The Southern Association of Colleges and Schools Accrediting agency has approved Christendom College’s proposal to offer its Master of Arts in Theological Studies degree in an online format for distance students.
“This approval was received with great joy,” Graduate School Dean Dr. Kristin Burns says. “It will certainly expand the graduate theology program and further its mission to ‘restore all things in Christ.'”
Students unable to come to Virginia can now study through Christendom and earn the master’s degree to further their academic careers or to prepare for Catholic ministry. Before the approval, the Graduate School was permitted to offer only a limited number of its courses online, and students were restricted to earning no more than 49% of the credits for the masters degree via the online format.
Several students enrolled anyway, hoping that the approval would come as they progressed with their studies. One of these was Rita Sherepa, a Wisconsin mother who hopes to get back into youth ministry or even teach at a local college now that her children are grown. She learned about Christendom’s program from her diocesan catechetics director.
“I specifically asked for online distance learning that was solidly Catholic,” she says. “I felt like Christendom was more willing to work with me, even though I didn’t have a BA in theology.”
While the whole program will soon be online, many of the online students still hope to take courses on campus at least for one semester or a summer, in order to experience the fellowship with other students and professors that is such a defining characteristic of Christendom.
Charles Fraune, a middle school religion teacher in North Carolina, is planning to attend the 2011 Summer Program. He started taking online courses they were first offered in 2009.
“Once I realized I was going to leave [the seminary], I started looking for online programs to finish my education,” Fraune says. “Very quickly I discovered Christendomâ€”one of the seminarians pointed it out. I also heard of the reputation they had of being very orthodox and very established.”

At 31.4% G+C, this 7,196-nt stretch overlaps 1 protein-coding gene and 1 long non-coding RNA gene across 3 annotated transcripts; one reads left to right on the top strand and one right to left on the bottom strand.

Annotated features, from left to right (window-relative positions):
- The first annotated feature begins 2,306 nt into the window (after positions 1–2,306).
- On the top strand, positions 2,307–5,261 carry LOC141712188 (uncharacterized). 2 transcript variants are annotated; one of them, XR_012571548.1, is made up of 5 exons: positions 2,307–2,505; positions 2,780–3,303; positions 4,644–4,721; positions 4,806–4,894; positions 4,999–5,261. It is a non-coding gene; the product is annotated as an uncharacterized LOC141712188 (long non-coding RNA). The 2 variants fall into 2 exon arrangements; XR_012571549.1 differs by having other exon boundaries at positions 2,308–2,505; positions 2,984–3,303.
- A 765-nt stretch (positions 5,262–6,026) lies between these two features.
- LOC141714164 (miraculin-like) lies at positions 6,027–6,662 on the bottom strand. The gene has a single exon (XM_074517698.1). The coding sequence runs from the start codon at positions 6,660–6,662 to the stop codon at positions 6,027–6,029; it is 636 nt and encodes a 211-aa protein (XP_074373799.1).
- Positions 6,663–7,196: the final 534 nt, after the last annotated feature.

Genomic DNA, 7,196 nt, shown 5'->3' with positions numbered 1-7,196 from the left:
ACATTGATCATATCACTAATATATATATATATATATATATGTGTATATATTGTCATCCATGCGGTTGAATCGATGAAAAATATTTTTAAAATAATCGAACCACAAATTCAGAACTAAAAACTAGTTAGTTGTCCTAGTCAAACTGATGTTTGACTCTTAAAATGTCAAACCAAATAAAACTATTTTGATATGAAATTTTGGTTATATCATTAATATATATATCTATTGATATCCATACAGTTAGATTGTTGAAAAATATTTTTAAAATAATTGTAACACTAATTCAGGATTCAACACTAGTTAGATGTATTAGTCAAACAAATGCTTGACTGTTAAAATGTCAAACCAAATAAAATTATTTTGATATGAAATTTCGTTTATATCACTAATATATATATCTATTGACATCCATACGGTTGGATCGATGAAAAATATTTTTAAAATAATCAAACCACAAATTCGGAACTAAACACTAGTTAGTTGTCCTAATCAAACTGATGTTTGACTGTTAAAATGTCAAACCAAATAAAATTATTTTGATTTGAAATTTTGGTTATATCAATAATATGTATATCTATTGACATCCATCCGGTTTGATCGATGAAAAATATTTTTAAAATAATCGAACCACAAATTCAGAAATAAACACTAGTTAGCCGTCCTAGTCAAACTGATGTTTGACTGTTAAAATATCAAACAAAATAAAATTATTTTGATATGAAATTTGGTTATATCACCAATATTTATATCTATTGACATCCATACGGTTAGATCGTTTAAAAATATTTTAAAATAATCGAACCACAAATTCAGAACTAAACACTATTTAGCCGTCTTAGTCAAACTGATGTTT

Since starting the program, Fraune was very impressed with how accessible the school feels even through email and phone calls. “I feel like I can get to people very quickly,” he says.
Fraune will likely be Christendom’s first online graduate, since he transferred with credits from the seminary. He hopes to pursue further theological studies and become a college professor.
Christendom’s online MA program differs from those offered by most other Catholic colleges in several respects. While the online programs of many schools are in pastoral ministry, Christendom’s online curriculum stresses theology, especially systematic and moral theology, even for those students interested in careers in catechetics and other ministries. Secondly, Christendom’s online courses are the same courses, with the same professors, as the classroom versions of the courses. In fact, the lectures are videos recorded during actual classes in most cases. Thirdly, the small size of the graduate school enables even distance students to get personal attention from faculty and staff.
“Students have mentioned that they chose Christendom over other online MA programs because of the responsiveness and attention they received from us when they were inquiring and applying, and we strive to continue that practice all through the program,” Burns says.
Christendom’s reputation for orthodoxy and its emphasis on the theology of St. Thomas Aquinas has also set it apart and attracted students.
At present, eleven courses have been made available online, and the remaining four courses for the MA with a concentration in catechetics will be available online by the spring of 2012. Plans are underway to add three more courses, hopefully by the fall of 2012, which would enable online students to earn the MA with a concentration in systematic theology.
For more information on Christendom’s online graduate theology program, please visit http://graduate.christendom.edu/, or call 703-658-4304.